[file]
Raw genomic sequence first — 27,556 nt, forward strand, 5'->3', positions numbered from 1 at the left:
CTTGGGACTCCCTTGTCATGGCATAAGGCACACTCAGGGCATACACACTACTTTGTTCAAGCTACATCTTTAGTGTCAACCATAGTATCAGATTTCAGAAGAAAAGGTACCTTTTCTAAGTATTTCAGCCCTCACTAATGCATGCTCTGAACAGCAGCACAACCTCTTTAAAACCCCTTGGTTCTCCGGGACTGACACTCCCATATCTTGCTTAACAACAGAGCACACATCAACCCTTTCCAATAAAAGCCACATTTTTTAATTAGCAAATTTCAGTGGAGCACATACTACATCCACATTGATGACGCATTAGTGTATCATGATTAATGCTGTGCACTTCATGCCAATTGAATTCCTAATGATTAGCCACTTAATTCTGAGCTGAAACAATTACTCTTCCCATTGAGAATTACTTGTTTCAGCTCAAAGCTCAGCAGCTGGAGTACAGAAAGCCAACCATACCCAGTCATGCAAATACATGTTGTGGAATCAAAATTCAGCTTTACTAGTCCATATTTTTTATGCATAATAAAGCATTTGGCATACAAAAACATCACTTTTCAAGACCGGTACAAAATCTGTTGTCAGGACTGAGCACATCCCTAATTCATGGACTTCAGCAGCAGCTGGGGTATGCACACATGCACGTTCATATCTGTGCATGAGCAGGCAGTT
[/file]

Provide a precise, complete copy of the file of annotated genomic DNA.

Raw genomic sequence first — 27,556 nt, forward strand, 5'->3', positions numbered from 1 at the left:
CTTGGGACTCCCTTGTCATGGCATAAGGCACACTCAGGGCATACACACTACTTTGTTCAAGCTACATCTTTAGTGTCAACCATAGTATCAGATTTCAGAAGAAAAGGTACCTTTTCTAAGTATTTCAGCCCTCACTAATGCATGCTCTGAACAGCAGCACAACCTCTTTAAAACCCCTTGGTTCTCCGGGACTGACACTCCCATATCTTGCTTAACAACAGAGCACACATCAACCCTTTCCAATAAAAGCCACATTTTTTAATTAGCAAATTTCAGTGGAGCACATACTACATCCACATTGATGACGCATTAGTGTATCATGATTAATGCTGTGCACTTCATGCCAATTGAATTCCTAATGATTAGCCACTTAATTCTGAGCTGAAACAATTACTCTTCCCATTGAGAATTACTTGTTTCAGCTCAAAGCTCAGCAGCTGGAGTACAGAAAGCCAACCATACCCAGTCATGCAAATACATGTTGTGGAATCAAAATTCAGCTTTACTAGTCCATATTTTTTATGCATAATAAAGCATTTGGCATACAAAAACATCACTTTTCAAGACCGGTACAAAATCTGTTGTCAGGACTGAGCACATCCCTAATTCATGGACTTCAGCAGCAGCTGGGGTATGCACACATGCACGTTCATATCTGTGCATGAGCAGGCAGTT